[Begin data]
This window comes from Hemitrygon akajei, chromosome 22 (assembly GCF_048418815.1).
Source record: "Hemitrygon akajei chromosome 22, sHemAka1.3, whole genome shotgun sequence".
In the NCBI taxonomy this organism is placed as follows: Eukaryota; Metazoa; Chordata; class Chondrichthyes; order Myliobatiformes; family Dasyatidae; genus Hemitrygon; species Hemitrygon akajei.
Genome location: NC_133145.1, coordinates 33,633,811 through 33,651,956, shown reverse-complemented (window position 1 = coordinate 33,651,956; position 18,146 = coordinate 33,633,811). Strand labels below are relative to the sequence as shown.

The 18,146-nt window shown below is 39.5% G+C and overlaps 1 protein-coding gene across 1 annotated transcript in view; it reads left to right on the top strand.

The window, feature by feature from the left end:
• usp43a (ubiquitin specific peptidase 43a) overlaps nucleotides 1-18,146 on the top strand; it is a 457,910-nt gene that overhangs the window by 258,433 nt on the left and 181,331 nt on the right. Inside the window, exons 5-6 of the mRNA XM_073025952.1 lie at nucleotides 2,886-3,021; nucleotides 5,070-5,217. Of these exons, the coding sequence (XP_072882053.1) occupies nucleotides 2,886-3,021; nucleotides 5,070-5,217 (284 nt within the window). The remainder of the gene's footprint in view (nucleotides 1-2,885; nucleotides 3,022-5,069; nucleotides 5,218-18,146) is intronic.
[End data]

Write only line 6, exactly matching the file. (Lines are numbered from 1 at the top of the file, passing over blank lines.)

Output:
The window, feature by feature from the left end: